or Inheritances Taxable?
There is no "gift tax" in Canada. Any
resident of Canada who receives a gift or inheritance of any amount from almost
(except from an employer) will not have to include this in
their income. However, if capital
property (real estate, other than a principal residence, or investments) is
given as a gift, the person who has given the gift will be deemed to have sold
the capital property at fair market value, and will have to pay tax on any
resulting capital gain. The fair
market value is deemed to be the "cost" to the person to whom the
shares were given. If money or capital property is given or loaned to a
spouse or a related minor child, attribution rules will apply.
See our article on attribution
rules re gifts, transfers, or loans to a spouse or a related minor child.
Gifts From an Employer
The above does not include gifts from an employer to an
employee, which will likely be considered a taxable benefit to the
employee. CRA has a series of questions that an employer can answer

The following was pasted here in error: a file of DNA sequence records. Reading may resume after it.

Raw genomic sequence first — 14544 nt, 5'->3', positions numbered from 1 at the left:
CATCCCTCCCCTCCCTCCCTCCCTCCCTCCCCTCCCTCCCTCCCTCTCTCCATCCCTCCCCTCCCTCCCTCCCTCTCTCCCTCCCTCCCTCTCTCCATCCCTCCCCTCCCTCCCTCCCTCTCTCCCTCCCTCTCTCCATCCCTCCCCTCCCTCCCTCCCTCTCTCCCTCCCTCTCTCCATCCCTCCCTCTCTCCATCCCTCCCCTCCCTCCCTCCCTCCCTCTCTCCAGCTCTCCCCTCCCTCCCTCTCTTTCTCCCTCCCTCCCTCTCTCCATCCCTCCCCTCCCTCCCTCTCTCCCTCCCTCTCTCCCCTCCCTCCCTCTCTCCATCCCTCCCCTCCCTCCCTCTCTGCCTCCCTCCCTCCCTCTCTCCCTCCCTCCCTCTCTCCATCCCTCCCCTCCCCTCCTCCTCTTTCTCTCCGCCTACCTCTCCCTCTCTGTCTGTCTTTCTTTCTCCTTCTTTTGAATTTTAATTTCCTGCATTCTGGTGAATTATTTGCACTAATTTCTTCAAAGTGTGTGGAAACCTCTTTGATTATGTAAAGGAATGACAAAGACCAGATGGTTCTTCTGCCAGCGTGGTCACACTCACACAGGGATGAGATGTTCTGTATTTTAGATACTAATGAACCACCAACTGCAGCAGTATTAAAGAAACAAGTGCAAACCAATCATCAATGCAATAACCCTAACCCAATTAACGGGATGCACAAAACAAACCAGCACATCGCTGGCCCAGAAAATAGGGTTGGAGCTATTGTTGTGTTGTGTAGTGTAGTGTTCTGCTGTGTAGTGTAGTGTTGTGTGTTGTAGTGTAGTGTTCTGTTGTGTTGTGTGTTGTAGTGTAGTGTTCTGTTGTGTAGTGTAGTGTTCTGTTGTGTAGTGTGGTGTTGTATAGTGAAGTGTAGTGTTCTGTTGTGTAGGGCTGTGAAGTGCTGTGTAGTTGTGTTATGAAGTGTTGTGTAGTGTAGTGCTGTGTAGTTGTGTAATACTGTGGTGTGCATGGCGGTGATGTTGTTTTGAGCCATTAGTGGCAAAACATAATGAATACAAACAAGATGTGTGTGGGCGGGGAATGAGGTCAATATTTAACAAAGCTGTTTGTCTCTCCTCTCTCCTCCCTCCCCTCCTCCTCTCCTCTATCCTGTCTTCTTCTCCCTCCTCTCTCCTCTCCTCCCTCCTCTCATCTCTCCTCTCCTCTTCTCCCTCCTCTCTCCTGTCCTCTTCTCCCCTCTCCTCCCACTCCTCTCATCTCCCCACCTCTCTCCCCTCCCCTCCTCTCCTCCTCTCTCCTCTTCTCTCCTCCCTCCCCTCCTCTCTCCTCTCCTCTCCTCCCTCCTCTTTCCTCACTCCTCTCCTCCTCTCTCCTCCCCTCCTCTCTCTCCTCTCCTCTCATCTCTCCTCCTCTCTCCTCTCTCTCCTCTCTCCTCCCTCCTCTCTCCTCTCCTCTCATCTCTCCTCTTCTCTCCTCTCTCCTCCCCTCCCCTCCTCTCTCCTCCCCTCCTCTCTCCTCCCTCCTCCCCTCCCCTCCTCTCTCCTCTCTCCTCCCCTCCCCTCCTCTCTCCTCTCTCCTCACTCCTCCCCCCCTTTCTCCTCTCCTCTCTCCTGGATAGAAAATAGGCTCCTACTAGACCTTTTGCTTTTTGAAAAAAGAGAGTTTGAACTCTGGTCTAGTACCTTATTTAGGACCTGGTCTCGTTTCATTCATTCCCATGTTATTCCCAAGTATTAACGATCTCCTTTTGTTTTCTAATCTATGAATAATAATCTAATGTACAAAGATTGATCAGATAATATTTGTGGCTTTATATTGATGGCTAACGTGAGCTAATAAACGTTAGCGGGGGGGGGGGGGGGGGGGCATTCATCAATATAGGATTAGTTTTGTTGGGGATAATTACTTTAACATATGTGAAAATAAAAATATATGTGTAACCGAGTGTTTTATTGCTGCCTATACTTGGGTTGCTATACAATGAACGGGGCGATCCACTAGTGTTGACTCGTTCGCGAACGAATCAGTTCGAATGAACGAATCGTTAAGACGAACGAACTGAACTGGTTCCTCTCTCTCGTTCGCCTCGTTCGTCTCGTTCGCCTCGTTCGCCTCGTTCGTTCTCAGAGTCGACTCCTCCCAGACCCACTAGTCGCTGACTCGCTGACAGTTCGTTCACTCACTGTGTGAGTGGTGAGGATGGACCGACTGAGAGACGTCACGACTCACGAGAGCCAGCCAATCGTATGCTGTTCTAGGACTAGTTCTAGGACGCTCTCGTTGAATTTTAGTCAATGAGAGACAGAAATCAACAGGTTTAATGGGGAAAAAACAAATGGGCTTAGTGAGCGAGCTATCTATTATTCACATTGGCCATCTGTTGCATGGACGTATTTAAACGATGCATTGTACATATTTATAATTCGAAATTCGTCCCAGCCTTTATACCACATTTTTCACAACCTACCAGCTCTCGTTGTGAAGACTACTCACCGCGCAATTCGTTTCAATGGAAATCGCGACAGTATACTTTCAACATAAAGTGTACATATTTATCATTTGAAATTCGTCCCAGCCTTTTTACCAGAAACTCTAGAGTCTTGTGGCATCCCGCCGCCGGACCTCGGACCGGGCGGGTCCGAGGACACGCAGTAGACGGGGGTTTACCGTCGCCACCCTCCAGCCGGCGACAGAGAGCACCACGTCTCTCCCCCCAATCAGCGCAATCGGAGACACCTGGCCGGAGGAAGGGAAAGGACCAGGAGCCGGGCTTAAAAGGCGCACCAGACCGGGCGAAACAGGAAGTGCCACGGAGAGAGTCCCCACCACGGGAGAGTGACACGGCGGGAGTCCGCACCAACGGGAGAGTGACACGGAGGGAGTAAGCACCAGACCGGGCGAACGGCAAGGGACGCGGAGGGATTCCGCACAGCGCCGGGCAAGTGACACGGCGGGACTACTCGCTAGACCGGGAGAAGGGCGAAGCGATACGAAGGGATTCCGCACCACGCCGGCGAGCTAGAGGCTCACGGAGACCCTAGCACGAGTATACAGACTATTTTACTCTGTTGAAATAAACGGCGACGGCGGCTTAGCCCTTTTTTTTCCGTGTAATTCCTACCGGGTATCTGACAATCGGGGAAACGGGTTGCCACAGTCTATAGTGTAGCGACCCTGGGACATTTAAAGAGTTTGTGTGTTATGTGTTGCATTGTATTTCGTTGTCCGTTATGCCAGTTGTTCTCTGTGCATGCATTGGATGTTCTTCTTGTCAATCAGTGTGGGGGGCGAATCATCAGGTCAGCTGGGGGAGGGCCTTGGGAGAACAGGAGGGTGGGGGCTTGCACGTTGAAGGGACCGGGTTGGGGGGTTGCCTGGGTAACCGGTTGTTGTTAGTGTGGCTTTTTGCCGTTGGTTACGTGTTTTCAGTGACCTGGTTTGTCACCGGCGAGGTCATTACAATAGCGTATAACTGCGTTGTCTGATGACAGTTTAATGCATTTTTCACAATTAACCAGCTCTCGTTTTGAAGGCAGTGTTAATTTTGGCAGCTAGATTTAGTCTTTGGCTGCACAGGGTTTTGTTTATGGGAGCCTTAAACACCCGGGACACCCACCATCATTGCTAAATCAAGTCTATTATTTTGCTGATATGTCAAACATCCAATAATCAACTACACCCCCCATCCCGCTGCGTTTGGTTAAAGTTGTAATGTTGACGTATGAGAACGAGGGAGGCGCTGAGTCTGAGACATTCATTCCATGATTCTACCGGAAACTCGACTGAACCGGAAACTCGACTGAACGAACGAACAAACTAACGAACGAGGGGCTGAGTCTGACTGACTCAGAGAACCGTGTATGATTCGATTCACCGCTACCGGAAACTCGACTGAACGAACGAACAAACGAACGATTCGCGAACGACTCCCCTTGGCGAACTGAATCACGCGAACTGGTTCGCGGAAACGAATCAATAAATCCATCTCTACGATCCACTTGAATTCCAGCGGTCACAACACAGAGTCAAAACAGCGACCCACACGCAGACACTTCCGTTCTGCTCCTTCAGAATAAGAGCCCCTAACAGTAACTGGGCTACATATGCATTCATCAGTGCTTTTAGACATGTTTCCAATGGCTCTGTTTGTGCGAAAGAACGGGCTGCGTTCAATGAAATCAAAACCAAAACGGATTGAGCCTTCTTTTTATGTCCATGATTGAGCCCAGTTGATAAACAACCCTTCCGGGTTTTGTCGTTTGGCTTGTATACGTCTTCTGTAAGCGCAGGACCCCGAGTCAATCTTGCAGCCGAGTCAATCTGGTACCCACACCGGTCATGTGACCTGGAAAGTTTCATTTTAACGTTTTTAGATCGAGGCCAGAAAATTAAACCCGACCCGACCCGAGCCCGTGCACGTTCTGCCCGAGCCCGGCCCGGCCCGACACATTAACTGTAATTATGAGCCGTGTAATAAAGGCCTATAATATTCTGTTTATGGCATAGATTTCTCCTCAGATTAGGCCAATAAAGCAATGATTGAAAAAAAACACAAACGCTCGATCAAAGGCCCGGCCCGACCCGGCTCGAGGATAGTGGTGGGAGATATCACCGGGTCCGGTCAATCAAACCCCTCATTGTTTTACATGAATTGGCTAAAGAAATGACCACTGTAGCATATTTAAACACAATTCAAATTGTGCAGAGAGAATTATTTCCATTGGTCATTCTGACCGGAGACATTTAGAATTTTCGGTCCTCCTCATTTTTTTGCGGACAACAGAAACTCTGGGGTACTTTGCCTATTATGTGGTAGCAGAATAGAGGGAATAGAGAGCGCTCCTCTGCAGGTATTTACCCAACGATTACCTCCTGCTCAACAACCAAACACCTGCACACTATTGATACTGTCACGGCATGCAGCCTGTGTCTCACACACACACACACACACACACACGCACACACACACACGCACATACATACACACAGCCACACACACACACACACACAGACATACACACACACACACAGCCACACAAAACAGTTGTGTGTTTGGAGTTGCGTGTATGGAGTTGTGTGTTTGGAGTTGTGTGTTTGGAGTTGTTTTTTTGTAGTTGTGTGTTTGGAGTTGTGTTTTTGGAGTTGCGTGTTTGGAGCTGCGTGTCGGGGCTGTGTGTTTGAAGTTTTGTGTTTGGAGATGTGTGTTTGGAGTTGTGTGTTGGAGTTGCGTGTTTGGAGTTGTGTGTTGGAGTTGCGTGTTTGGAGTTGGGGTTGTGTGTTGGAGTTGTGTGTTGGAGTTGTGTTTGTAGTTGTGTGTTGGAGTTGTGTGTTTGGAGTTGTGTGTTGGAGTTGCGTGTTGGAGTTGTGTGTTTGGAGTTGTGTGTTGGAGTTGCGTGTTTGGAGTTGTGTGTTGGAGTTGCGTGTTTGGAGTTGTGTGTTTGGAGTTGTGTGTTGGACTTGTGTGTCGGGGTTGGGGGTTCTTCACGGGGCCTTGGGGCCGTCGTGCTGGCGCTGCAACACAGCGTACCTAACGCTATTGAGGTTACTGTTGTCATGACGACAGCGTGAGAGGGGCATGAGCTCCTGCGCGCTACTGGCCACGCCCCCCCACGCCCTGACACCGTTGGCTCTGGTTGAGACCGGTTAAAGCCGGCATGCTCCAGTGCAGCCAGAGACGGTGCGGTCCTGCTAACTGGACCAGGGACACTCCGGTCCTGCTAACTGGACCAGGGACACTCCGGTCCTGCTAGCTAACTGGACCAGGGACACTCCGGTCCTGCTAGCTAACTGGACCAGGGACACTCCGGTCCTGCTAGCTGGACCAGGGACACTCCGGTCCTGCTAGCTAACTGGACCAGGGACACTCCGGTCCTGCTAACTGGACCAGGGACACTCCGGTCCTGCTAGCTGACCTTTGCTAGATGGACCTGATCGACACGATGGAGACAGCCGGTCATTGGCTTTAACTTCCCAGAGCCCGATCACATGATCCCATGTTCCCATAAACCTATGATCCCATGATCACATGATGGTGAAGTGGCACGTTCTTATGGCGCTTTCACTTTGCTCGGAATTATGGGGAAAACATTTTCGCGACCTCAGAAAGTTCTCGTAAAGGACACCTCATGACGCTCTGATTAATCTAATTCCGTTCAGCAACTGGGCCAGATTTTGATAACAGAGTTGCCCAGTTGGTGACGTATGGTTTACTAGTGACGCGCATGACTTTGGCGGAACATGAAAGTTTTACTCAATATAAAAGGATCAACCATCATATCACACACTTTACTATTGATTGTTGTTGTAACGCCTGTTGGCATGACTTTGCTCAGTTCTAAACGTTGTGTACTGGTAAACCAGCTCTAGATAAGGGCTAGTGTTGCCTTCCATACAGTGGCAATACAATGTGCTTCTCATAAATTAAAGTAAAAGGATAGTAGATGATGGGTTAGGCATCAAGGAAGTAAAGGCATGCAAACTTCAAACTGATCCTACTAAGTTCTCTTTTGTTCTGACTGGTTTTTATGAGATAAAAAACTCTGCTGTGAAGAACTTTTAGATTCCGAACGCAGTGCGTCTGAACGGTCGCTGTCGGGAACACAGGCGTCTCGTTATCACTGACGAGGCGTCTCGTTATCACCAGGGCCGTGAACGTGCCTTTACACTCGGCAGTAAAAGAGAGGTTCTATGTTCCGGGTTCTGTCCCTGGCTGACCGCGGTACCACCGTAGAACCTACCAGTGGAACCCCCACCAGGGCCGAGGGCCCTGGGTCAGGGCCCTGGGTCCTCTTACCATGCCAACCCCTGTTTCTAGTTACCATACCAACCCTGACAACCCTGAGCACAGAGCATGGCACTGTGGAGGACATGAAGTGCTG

to determine if there is a taxable benefit. This is found on their web
for Gifts and Awards. For more information on gifts or awards for
employees, see the Canada Revenue Agency ( CRA) guide T4130
Employers' Guide Taxable Benefits, and search for the
topic "Gifts, awards and social events".
Capital Property Owned at Death
There are tax consequences to the estate of a deceased
taxpayer when capital property is owned at death. See How
can you minimize taxes of a deceased taxpayer? from the Wills &
Gift From Someone in
Debt to Canada Revenue
Income Tax Act s. 160
If a tax debtor transfers cash or other property, directly or
indirectly, by means of a trust or by other means whatever, to:
then the recipient of the cash or other property can be
held liable to pay outstanding tax liabilities of the transferor, up to the
fair market value of the property transferred, less the fair market value of
anything that was given in return.
This applies, for instance, if a spouse transfers his or
her interest in the family home to the other spouse. It could also apply
if a private corporation pays dividends when there is an outstanding tax
liability. See the arm's length
Related Tax Court Cases / Newspaper Articles: